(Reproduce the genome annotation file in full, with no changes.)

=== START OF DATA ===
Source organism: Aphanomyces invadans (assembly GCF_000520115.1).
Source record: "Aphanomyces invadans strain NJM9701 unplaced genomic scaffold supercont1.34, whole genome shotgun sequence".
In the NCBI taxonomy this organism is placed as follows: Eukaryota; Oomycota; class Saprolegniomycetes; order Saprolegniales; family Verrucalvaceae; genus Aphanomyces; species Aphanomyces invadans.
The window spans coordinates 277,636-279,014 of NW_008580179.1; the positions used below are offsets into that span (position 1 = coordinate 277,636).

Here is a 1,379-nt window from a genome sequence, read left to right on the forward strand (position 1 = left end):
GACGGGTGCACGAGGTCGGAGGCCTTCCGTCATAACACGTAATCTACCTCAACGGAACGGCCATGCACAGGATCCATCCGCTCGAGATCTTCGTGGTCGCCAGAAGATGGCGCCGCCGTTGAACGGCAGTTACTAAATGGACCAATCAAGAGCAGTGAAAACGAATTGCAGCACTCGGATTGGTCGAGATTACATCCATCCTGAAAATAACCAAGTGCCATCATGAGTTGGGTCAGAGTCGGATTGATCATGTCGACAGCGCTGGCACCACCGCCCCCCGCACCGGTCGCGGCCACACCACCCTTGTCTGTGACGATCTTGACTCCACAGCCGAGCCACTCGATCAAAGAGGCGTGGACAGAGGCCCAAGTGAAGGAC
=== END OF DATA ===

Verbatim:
Source organism: Aphanomyces invadans (assembly GCF_000520115.1).
Source record: "Aphanomyces invadans strain NJM9701 unplaced genomic scaffold supercont1.34, whole genome shotgun sequence".
In the NCBI taxonomy this organism is placed as follows: Eukaryota; Oomycota; class Saprolegniomycetes; order Saprolegniales; family Verrucalvaceae; genus Aphanomyces; species Aphanomyces invadans.
The window spans coordinates 277,636-279,014 of NW_008580179.1; the positions used below are offsets into that span (position 1 = coordinate 277,636).

Here is a 1,379-nt window from a genome sequence, read left to right on the forward strand (position 1 = left end):
GACGGGTGCACGAGGTCGGAGGCCTTCCGTCATAACACGTAATCTACCTCAACGGAACGGCCATGCACAGGATCCATCCGCTCGAGATCTTCGTGGTCGCCAGAAGATGGCGCCGCCGTTGAACGGCAGTTACTAAATGGACCAATCAAGAGCAGTGAAAACGAATTGCAGCACTCGGATTGGTCGAGATTACATCCATCCTGAAAATAACCAAGTGCCATCATGAGTTGGGTCAGAGTCGGATTGATCATGTCGACAGCGCTGGCACCACCGCCCCCCGCACCGGTCGCGGCCACACCACCCTTGTCTGTGACGATCTTGACTCCACAGCCGAGCCACTCGATCAAAGAGGCGTGGACAGAGGCCCAAGTGAAGGAC